The Heart of Yoga: Developing a Personal Practice

The Heart of Yoga: Developing a Personal Practice

  • ISBN13: 9780892817641
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The first yoga text to outline a step-by-step sequence for developing a complete practice according to viniyoga–yoga adapted to the needs of the individual. 
• A contemporary classic by a world-renowned teacher. 
• This new edition adds thirty-two poems by Krishnamacharya that capture the essence of his teachings. 
Sri Tirumalai Krishnamacharya, who lived to be over 100 years old, was one of the greatest yogis of the modern era. Elements of Krishnamacharya’s teaching ha

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  1. Vasudevan Srinivasan "vasya" says:
    304 of 307 people found the following review helpful:
    5.0 out of 5 stars
    How to understand yoga?, July 10, 2002
    This review is from: The Heart of Yoga: Developing a Personal Practice (Paperback)

    No introduction is needed for the author (son of famous yogacharya Sri T Krishnamacharya). I got interested in yoga after reading his series of articles in Indian magazines in late 1980s. First of all, this book is not an explanation of yoga poses (I recommend Light on Yoga for that). I first bought the book thinking its another book about yoga poses. But I was wrong. This book is exactly what the title says – how to develop a personal practice. The emphasise of the book is for the practitioner to observe himself/herself and see how he/she can augment the benefits of the poses. This is an invaluable and a very important step in learning yoga.

    Now, everytime I read it I find it throws more light on understanding yoga. I used to do yogic poses mechanically, but now I have a different perspective. The book really makes you think about an asana and how to improve yourself to benefit from it (the term for this is viniyoga). The emphasis is on gradually learning and enjoying each pose instead of hurrying to accomplish some asana. There are several tips for maximizing the benefits of asanas – for eg counterposes, developing breathing techniques by observing oneself etc. The explanation is lucid, the writing is so simple and effective. Several common questions are answered in Q&A format which is very helpful.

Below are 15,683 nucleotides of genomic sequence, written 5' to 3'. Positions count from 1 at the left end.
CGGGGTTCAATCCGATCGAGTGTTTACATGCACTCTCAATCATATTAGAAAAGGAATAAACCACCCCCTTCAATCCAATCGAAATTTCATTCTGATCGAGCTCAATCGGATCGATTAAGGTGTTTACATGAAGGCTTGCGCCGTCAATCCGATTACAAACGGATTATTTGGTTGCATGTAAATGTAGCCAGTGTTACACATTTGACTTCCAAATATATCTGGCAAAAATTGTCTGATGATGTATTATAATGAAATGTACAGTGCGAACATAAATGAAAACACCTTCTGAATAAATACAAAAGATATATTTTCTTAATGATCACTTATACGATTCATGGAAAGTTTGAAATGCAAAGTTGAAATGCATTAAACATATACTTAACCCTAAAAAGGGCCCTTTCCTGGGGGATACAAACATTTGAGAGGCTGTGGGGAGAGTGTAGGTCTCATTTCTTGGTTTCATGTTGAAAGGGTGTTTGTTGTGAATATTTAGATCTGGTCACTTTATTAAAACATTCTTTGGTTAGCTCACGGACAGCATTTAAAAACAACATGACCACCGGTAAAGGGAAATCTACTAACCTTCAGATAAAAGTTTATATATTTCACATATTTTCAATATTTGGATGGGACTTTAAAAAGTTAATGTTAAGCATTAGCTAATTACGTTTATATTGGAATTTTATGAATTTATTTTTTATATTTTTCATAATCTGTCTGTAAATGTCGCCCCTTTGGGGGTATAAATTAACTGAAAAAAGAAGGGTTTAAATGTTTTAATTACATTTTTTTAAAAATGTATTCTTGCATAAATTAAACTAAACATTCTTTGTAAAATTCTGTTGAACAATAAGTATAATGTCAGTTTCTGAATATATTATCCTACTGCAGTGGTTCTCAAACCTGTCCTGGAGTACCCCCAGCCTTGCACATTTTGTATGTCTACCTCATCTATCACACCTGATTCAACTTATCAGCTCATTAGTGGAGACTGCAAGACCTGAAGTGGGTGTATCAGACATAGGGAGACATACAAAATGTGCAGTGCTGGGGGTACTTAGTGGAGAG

The second part of the book contains Patanjali’s yoga sutras in Sanskrit and followed by explanations in English. (Yoga sutras are the foundations of yogas in other words – the heart of yoga). The explanations are very simple and easy to understand.

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  2. Patrick D. Goonan "see profile for URL" says:
    98 of 98 people found the following review helpful:
    5.0 out of 5 stars
    Excellent all around yoga resource, March 16, 2006
    By 
    Patrick D. Goonan “see profile for URL” (Livermore, CA) –
    (TOP 500 REVIEWER)
      
    (REAL NAME)
      

    This review is from: The Heart of Yoga: Developing a Personal Practice (Paperback)

    I own a lot of books on yoga and this is one of my favorite introductions. What makes it particularly valuable is that it explains how to construct a practice. This allows the reader to intelligently use other resources and link his or her yoga practice to overaching physical, psychological and spiritual principles.

    I also found this volume to be well balanced. It covered a lot of ground and had a broad scope, but it was not overwhelming in any way. It really did a great job of covering the essentials of yoga philosophy, principles of joining breath with movement, connecting poses and varying poses.

    The book also contains a good introduction to pranayama and presents the basics of the bandhas. The material on the mental and moral application of yoga are also well done, but not over done. I also liked that the book included a pronunciation guide for Sanskrit and 60 pages of a translation of parts of the yoga sutras of Patanjali with insightful commentary.

    If you are looking for a book that explains how to do particular asanas, then this isn’t your best choice although it does include a short section on Four General Practice Sequences.

    This book does NOT provide detailed instruction on how to perform particular asanas. For this, you might try 30 Essential Yoga Poses by Judith Lasater, Dancing the Body of Light by Dona Holleman (a must have) or Back Care Basics by Mary Pullig Schatz M.D. (don’t let the title full you, it’s a great general introduction to yoga, especially for people starting later in life).

    The Heart of Yoga will compliment any of the books above, which are not nearly as strong with respect to how to construct a yoga practice on your own.

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  3. Anonymous says:
    88 of 91 people found the following review helpful:
    5.0 out of 5 stars
    Best translation of the Yoga Sutras of Pantanjali., May 1, 1998
    By A Customer

    This is an excellent book. Be advised that this book contains an incredible bonus – the best, and most understandable translation (actually a translation/interpretation) of the Yoga Sutras of Pantanjali that I have ever read. After years of searching for a translation that I could actually use in my personal practice, I am very grateful to have found this one. This alone is well worth the price of the book. Highly recommended.

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